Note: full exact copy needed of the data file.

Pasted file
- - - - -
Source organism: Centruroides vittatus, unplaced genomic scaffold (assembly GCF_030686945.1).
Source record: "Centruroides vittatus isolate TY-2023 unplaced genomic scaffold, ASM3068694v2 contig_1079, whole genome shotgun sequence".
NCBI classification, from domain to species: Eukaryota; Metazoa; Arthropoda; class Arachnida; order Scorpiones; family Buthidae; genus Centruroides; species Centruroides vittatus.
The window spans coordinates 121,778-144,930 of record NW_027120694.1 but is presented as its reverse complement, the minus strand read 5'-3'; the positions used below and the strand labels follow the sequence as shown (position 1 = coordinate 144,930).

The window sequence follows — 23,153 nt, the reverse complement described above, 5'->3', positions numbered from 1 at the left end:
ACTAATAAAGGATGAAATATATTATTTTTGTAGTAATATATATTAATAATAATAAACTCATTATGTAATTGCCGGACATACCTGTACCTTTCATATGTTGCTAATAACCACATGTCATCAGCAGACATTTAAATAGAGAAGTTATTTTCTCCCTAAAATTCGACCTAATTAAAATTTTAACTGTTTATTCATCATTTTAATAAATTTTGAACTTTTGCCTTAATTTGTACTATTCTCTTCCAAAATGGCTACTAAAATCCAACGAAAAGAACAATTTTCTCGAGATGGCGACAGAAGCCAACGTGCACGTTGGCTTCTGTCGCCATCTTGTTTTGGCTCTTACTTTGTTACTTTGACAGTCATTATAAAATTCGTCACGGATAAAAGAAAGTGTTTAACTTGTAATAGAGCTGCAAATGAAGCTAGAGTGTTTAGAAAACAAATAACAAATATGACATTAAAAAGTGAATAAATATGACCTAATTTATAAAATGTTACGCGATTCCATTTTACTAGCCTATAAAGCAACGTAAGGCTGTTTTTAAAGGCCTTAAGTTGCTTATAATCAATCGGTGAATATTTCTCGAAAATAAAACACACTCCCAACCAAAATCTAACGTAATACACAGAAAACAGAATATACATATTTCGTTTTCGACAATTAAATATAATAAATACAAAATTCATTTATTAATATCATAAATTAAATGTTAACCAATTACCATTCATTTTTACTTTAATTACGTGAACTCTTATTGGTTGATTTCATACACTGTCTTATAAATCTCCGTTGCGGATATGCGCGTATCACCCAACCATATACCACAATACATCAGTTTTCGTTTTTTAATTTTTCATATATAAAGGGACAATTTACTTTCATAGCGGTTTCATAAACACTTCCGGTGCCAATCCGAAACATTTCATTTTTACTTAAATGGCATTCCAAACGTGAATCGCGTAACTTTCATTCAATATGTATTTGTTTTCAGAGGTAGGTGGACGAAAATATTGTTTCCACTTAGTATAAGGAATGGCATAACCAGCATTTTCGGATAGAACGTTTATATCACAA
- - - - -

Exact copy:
Source organism: Centruroides vittatus, unplaced genomic scaffold (assembly GCF_030686945.1).
Source record: "Centruroides vittatus isolate TY-2023 unplaced genomic scaffold, ASM3068694v2 contig_1079, whole genome shotgun sequence".
NCBI classification, from domain to species: Eukaryota; Metazoa; Arthropoda; class Arachnida; order Scorpiones; family Buthidae; genus Centruroides; species Centruroides vittatus.
The window spans coordinates 121,778-144,930 of record NW_027120694.1 but is presented as its reverse complement, the minus strand read 5'-3'; the positions used below and the strand labels follow the sequence as shown (position 1 = coordinate 144,930).

The window sequence follows — 23,153 nt, the reverse complement described above, 5'->3', positions numbered from 1 at the left end:
ACTAATAAAGGATGAAATATATTATTTTTGTAGTAATATATATTAATAATAATAAACTCATTATGTAATTGCCGGACATACCTGTACCTTTCATATGTTGCTAATAACCACATGTCATCAGCAGACATTTAAATAGAGAAGTTATTTTCTCCCTAAAATTCGACCTAATTAAAATTTTAACTGTTTATTCATCATTTTAATAAATTTTGAACTTTTGCCTTAATTTGTACTATTCTCTTCCAAAATGGCTACTAAAATCCAACGAAAAGAACAATTTTCTCGAGATGGCGACAGAAGCCAACGTGCACGTTGGCTTCTGTCGCCATCTTGTTTTGGCTCTTACTTTGTTACTTTGACAGTCATTATAAAATTCGTCACGGATAAAAGAAAGTGTTTAACTTGTAATAGAGCTGCAAATGAAGCTAGAGTGTTTAGAAAACAAATAACAAATATGACATTAAAAAGTGAATAAATATGACCTAATTTATAAAATGTTACGCGATTCCATTTTACTAGCCTATAAAGCAACGTAAGGCTGTTTTTAAAGGCCTTAAGTTGCTTATAATCAATCGGTGAATATTTCTCGAAAATAAAACACACTCCCAACCAAAATCTAACGTAATACACAGAAAACAGAATATACATATTTCGTTTTCGACAATTAAATATAATAAATACAAAATTCATTTATTAATATCATAAATTAAATGTTAACCAATTACCATTCATTTTTACTTTAATTACGTGAACTCTTATTGGTTGATTTCATACACTGTCTTATAAATCTCCGTTGCGGATATGCGCGTATCACCCAACCATATACCACAATACATCAGTTTTCGTTTTTTAATTTTTCATATATAAAGGGACAATTTACTTTCATAGCGGTTTCATAAACACTTCCGGTGCCAATCCGAAACATTTCATTTTTACTTAAATGGCATTCCAAACGTGAATCGCGTAACTTTCATTCAATATGTATTTGTTTTCAGAGGTAGGTGGACGAAAATATTGTTTCCACTTAGTATAAGGAATGGCATAACCAGCATTTTCGGATAGAACGTTTATATCACAA